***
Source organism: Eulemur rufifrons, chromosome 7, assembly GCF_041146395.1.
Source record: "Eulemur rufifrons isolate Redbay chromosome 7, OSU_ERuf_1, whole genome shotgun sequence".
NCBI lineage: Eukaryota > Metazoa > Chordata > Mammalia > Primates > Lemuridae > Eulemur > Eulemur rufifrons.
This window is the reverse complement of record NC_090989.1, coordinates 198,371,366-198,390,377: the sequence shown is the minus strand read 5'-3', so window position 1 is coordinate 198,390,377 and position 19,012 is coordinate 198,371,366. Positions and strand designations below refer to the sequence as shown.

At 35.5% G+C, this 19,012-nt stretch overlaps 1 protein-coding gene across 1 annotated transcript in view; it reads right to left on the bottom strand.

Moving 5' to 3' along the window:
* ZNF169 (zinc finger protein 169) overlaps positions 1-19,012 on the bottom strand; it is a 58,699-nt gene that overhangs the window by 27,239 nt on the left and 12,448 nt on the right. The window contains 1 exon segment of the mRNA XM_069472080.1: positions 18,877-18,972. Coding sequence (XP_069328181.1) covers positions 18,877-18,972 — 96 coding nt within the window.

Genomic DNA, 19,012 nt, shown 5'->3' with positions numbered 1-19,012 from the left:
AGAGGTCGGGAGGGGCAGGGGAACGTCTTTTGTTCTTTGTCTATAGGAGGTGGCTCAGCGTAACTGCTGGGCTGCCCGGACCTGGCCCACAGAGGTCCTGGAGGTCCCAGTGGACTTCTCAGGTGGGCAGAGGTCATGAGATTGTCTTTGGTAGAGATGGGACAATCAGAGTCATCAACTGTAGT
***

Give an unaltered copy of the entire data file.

Source organism: Eulemur rufifrons, chromosome 7, assembly GCF_041146395.1.
Source record: "Eulemur rufifrons isolate Redbay chromosome 7, OSU_ERuf_1, whole genome shotgun sequence".
NCBI lineage: Eukaryota > Metazoa > Chordata > Mammalia > Primates > Lemuridae > Eulemur > Eulemur rufifrons.
This window is the reverse complement of record NC_090989.1, coordinates 198,371,366-198,390,377: the sequence shown is the minus strand read 5'-3', so window position 1 is coordinate 198,390,377 and position 19,012 is coordinate 198,371,366. Positions and strand designations below refer to the sequence as shown.

At 35.5% G+C, this 19,012-nt stretch overlaps 1 protein-coding gene across 1 annotated transcript in view; it reads right to left on the bottom strand.

Moving 5' to 3' along the window:
* ZNF169 (zinc finger protein 169) overlaps positions 1-19,012 on the bottom strand; it is a 58,699-nt gene that overhangs the window by 27,239 nt on the left and 12,448 nt on the right. The window contains 1 exon segment of the mRNA XM_069472080.1: positions 18,877-18,972. Coding sequence (XP_069328181.1) covers positions 18,877-18,972 — 96 coding nt within the window.

Genomic DNA, 19,012 nt, shown 5'->3' with positions numbered 1-19,012 from the left:
AGAGGTCGGGAGGGGCAGGGGAACGTCTTTTGTTCTTTGTCTATAGGAGGTGGCTCAGCGTAACTGCTGGGCTGCCCGGACCTGGCCCACAGAGGTCCTGGAGGTCCCAGTGGACTTCTCAGGTGGGCAGAGGTCATGAGATTGTCTTTGGTAGAGATGGGACAATCAGAGTCATCAACTGTAGT